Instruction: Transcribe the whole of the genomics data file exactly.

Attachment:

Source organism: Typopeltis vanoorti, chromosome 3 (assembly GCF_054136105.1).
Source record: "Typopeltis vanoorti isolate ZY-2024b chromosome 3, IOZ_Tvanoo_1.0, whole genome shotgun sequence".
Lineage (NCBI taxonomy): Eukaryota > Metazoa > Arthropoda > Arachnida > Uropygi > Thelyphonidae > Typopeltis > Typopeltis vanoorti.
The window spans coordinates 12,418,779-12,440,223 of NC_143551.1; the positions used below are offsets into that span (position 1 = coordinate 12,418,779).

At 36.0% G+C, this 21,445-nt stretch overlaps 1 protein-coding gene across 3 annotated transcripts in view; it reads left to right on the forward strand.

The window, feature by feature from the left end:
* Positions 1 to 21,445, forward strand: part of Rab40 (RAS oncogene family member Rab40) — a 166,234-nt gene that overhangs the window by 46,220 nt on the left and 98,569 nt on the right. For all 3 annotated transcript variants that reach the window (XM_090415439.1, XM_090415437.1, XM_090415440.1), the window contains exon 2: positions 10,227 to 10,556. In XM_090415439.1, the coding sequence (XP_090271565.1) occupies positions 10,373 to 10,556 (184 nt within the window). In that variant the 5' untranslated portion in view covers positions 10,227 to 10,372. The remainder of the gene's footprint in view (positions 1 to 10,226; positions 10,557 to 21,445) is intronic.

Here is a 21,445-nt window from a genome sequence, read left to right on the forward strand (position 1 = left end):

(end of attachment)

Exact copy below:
Source organism: Typopeltis vanoorti, chromosome 3 (assembly GCF_054136105.1).
Source record: "Typopeltis vanoorti isolate ZY-2024b chromosome 3, IOZ_Tvanoo_1.0, whole genome shotgun sequence".
Lineage (NCBI taxonomy): Eukaryota > Metazoa > Arthropoda > Arachnida > Uropygi > Thelyphonidae > Typopeltis > Typopeltis vanoorti.
The window spans coordinates 12,418,779-12,440,223 of NC_143551.1; the positions used below are offsets into that span (position 1 = coordinate 12,418,779).

At 36.0% G+C, this 21,445-nt stretch overlaps 1 protein-coding gene across 3 annotated transcripts in view; it reads left to right on the forward strand.

The window, feature by feature from the left end:
* Positions 1 to 21,445, forward strand: part of Rab40 (RAS oncogene family member Rab40) — a 166,234-nt gene that overhangs the window by 46,220 nt on the left and 98,569 nt on the right. For all 3 annotated transcript variants that reach the window (XM_090415439.1, XM_090415437.1, XM_090415440.1), the window contains exon 2: positions 10,227 to 10,556. In XM_090415439.1, the coding sequence (XP_090271565.1) occupies positions 10,373 to 10,556 (184 nt within the window). In that variant the 5' untranslated portion in view covers positions 10,227 to 10,372. The remainder of the gene's footprint in view (positions 1 to 10,226; positions 10,557 to 21,445) is intronic.

Here is a 21,445-nt window from a genome sequence, read left to right on the forward strand (position 1 = left end):